Professor Steve Field’s comments ‘General practice has ‘failed as a profession’ left me both angry and saddened. Angry, because he wrongly attributes failings of a minority of practices to malign the entire profession, and saddened because he seems so far removed from understanding the way GPs are working their socks off, to meet rising demands with diminishing resources in the primary care.
He says ’how uncaring and poor some of the practices have been’. To make such sweeping inflammatory statements, and to the Daily Mail of all places is, to say the least is very unhelpful when the profession is going through such a ‘crisis’. Failing practices are running into difficulty primarily due to recruitment and retention crisis, and that is not the fault of the profession. I don’t know what his motives are for denigrating the profession at such a crucial time, I assume, that either he is become so much part of the official machinery that he forgets he once was chair and president of the RCGP. Maybe he is justifying in advance the extortion of GP inspection fees which is being proposed.
Professor Steve Field needs a reality check
Professor Steve Field – do you realise that general practice has become an under-resourced, over-stretched shell of its former self, struggling to keep pace with patient demand despite the efforts of staff? This mismatch between reality and politicians’ promises is a real threat to patient services in the years ahead. That is what you should be highlighting, rather than saying ’you are ashamed of being a GP’.
There are now 7,962 GP practices in England – one in 20 has disappeared since 2010. The rate of loss of local surgeries has speeded up – 79 closed and 55 opened in 2010 but in 2013, 126 closed and only 13 opened. There has been a five-fold rise in the number of GP surgeries approaching senior NHS managers for advice about shutting their doors or merging with nearby practices. There is a limit to what GPs can do when patient demand is going up and resources are going down. With an ageing population that needs more complicated care and longer appointments, this is only going to get worse. Professor Steve Field needs to understand that what GP services need is a long-term, stable plan that gets them back on an even keel. This means better funding and a sensible recruitment plan, not political statements to please his bosses.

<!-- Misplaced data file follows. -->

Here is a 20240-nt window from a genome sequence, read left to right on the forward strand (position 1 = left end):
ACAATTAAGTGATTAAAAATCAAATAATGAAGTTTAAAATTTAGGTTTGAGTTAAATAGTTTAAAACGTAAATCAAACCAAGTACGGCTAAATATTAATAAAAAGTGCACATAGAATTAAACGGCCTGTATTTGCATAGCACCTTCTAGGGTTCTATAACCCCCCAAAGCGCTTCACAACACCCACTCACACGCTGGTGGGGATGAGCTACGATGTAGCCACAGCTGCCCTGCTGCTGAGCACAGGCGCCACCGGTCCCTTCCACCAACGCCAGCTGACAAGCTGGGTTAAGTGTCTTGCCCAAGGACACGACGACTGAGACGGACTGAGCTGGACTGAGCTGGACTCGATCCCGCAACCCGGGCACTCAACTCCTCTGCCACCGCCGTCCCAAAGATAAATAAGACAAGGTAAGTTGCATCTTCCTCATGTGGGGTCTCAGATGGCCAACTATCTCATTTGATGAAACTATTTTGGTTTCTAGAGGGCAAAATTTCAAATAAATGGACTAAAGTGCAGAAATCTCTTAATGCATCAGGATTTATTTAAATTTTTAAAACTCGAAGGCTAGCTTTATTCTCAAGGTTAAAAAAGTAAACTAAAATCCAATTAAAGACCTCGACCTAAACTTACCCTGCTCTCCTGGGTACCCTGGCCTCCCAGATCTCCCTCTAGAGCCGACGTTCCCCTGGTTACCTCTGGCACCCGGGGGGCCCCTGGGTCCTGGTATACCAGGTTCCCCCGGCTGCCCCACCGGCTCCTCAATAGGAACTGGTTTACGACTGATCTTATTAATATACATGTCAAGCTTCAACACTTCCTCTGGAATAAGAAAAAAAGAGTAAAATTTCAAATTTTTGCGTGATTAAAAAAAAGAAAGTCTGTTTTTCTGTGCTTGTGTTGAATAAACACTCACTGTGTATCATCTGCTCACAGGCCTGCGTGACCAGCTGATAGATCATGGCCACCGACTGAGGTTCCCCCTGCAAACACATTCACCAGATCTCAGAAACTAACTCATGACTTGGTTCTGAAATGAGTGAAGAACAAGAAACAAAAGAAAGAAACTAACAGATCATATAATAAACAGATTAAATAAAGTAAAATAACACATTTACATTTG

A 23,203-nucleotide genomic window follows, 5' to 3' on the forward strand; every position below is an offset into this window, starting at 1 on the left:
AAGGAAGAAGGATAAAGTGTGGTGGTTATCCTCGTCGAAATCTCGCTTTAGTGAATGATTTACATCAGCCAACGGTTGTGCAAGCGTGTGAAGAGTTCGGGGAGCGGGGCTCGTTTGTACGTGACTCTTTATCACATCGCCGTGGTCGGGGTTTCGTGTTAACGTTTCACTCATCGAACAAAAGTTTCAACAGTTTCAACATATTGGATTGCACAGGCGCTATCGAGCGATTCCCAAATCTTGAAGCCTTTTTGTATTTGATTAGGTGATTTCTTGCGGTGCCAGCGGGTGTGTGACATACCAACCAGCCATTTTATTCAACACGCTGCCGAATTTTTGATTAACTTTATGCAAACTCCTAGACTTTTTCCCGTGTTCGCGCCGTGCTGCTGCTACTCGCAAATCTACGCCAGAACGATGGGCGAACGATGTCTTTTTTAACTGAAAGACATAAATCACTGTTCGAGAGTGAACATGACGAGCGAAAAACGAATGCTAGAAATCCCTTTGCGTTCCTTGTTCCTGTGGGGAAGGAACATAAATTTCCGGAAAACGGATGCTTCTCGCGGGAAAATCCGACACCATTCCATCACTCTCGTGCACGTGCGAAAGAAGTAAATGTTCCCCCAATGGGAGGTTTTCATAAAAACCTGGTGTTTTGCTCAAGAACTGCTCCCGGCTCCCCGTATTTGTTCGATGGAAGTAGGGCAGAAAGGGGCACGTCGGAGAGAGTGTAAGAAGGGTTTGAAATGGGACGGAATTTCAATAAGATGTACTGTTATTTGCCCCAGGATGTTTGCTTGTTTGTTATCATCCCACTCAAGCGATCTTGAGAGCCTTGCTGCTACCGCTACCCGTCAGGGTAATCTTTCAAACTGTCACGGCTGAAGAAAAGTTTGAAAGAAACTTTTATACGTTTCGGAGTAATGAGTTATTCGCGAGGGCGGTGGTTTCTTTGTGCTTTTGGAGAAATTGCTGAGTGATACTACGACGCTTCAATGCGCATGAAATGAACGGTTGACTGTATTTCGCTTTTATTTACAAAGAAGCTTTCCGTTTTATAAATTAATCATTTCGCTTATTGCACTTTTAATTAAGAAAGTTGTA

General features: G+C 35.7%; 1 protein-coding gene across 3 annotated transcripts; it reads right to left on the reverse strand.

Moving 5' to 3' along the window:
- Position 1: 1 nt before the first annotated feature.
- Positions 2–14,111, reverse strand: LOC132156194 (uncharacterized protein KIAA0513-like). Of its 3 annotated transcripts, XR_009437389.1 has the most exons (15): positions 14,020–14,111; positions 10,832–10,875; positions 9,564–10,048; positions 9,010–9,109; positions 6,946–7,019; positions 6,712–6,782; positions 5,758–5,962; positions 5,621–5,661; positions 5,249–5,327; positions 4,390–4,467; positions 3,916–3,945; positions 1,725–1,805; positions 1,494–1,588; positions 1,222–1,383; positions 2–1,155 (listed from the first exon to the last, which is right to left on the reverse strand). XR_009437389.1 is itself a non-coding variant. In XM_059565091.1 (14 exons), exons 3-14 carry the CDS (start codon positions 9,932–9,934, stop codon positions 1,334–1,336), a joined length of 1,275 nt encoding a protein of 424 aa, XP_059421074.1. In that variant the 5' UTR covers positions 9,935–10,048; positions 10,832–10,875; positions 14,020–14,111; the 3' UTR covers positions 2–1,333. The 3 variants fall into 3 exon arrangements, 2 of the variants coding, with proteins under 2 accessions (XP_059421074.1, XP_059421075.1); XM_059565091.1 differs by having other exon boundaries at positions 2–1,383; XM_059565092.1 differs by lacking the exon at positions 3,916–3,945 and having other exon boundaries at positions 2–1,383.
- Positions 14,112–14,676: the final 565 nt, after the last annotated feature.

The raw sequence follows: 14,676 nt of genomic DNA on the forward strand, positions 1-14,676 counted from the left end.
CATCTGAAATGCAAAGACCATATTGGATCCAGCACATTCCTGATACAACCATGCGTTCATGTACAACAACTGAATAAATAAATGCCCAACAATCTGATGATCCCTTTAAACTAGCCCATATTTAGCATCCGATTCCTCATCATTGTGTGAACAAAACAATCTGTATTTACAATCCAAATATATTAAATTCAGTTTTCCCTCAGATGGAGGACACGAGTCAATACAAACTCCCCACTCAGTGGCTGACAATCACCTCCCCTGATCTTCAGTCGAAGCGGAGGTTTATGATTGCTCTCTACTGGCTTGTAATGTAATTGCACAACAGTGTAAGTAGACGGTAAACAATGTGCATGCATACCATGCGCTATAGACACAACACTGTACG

We GPs went into medicine to make people better. We don’t want to see the standard of care we provide eroded by ill-thought-out political objectives, without any proof. General practice is the bedrock of many NHS services and the gatekeeper to the rest. You can either provide the meaningful leadership, confront the realities facing GP practices and make plans now to meet growing challenges, or you can bury your head in the sand and let this key part of the NHS slide into permanent decline with your ill thought remarks.
Dr Kailash Chand OBE is the deputy chair of the BMA, and a retired GP. He writes in a personal capacity.